Monday, 3 September 2012

The necessity of picking sides: pro- or anti-Christian

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If you are not pro-Christian now, in the West, then you are anti-Christian; because all the other sides are anti-Christian either actively or permissively.

Indeed (except for small and closed minorities, who will not be reading this) there are only three sides: Christianity, Islam and secular Leftism - and the two non-Christian sides are (at present) in synergy.

Even if you are not yourself religious, you are on one side or another - you are either a pro-Christian non-Christian, or an anti-Christian non-Christian - and there is a great gulf fixed betwixt.

Note: If you are not religious but think that neither category applies to you, then you are anti-Christian.

Everyone has already picked a side; but of course you can repent.

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11 comments:

Wm Jas said...

Well, being a "pro-Christian non-Christian" doesn't make a lot of sense, but I suppose that's what I'd have to call myself if the sides are defined as you say, since I think Leftism and Islam are much worse than (some forms of) Christianity.

In practice, of course, most Christianity is Leftist.

bgc said...

WJ - I was thinking of this:

http://charltonteaching.blogspot.co.uk/2011/01/great-eternal-divide-is-between-atheist.html

Brandon said...

Yes, the hardest part is being a reactionary traditional Christian, when in the west, most 'Christianity', even so-called conservative 'Christianity' is functionallly advancing liberalism.

One is condemned as a crazy fool by all quarters and it becomes a case of 'with friends like this, who needs enemies?'

bgc said...

@Brandon. Agreed.

Yet of course this is exactly what traditional Christians would have expected, and exactly what was prophesied concerning the shape of history.

As Tolkien said: ""I am a Christian, and indeed a Roman Catholic, so that I do not expect 'history' to be anything but a long defeat" (1956, Letters 255)."

The Crow said...

I have always been very supportive of Christians, but have lately abandoned that default stance, since in my experience, Christians almost universally prefer to label me as 'evil', for - I assume - not adhering, word for word, to their dogma.
I feel I am actually a whole lot more 'Christian' than Christians are, since my position more or less replicates that of Jesus (Christ!) when he tottered in from the desert. I defer to his position, rather to the incompetents and agenda-bound interpreters that transformed His life into a weird and incomprehensible religion.

bgc said...

@Crow - to be a Christian is to regard Christ as one's Divine Lord, not as role model or teacher.

To be pro-Christian may be to want to be Christian, to seek to be a Christian - but to be unable to do so at this moment. Jesus said that such seekers after Christianity will find, and will be saved.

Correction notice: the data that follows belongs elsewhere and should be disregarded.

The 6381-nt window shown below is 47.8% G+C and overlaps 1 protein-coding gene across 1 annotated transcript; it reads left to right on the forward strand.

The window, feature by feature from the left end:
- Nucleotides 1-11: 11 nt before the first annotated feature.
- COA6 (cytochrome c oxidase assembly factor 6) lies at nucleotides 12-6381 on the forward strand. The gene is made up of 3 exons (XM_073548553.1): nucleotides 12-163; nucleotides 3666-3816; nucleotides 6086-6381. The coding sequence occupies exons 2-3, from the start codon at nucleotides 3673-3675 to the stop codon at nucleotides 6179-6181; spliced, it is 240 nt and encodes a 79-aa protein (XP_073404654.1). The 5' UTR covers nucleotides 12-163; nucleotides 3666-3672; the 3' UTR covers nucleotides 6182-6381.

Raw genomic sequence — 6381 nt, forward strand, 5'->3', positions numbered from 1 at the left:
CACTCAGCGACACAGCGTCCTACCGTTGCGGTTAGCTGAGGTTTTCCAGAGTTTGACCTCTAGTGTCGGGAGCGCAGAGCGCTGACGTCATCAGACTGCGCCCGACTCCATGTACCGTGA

Of course, being a Christian (and a member of the mystical Church) is one thing; joining a church and attending church is quite another.

JP said...

"Well, being a "pro-Christian non-Christian" doesn't make a lot of sense,"

In the United States this describes a lot of the secular right.

bgc said...

@JP - perhaps, I hope so; but it is rare in the UK.

The tough thing is to be pro-Christian when this goes against Leftist motivations: eg to favour Christianity above other religions, to favour Christianity above freedom and democracy etc.

But (according to Pascal's interpretation) to be a 'Christian seeker' (sincerely to want to be Christian, but at the moment unable to make the step) is to have crossed the line between the damned and the saved - and is therefore no trivial matter!

Refusal to reject the sexual revolution is probably the main stumbling block on the secular right, perhaps - probably because if you do this, and are *not* a Christian, in the modern context it can seem a miserable situation (i.e. rejecting your main source of motivation, distraction, intermittent pleasure, and vague hope).

The Crow said...

You're saying, then, if I understand you, that no man, ever again, can be what Jesus was? That Jesus was not showing men what they could be, and to strive for that?
Surely this does not bode well for His return?
Should He be reborn, in the flesh, or reborn in other flesh, He would be immediately be taken for a charlatan, and crucified, all over again...

That's where Christianity and I part company, I suppose. A shame, that.

bgc said...

@Crow - it is possible you have misunderstood Christianity. Jesus was God (one of the Trinity) so no man could be like him. Men cannot be without sin, and cannot win salvation by their own effort - salvation is a gift made possible only by the incarnation, death and resurrection of Christ. When Christ comes again it will be as God and and judge, and this will be the end of this world. Thus, for Christians, history (in this world, in Time) has a beginning and an end, and no repetition.

Anonymous said...

@Crow,

1) No, Christ was in no way illustrating what men could can be. As Dr. Charleton says, Christ is God. You cannot be God.

2) Yes, you are still meant to strive to be like Jesus. Do you give up on everything just because you will never be completely perfect at it?

Being a good person isn't something you achieve. It's something you do. There is no point at which you can stop and say, "Oh good, I have achieved goodness. Now I shall move on to another project."

Christ is not God because he was capable of being perfectly good. He is perfectly good because He is God.

- ChevalierdeJohnstone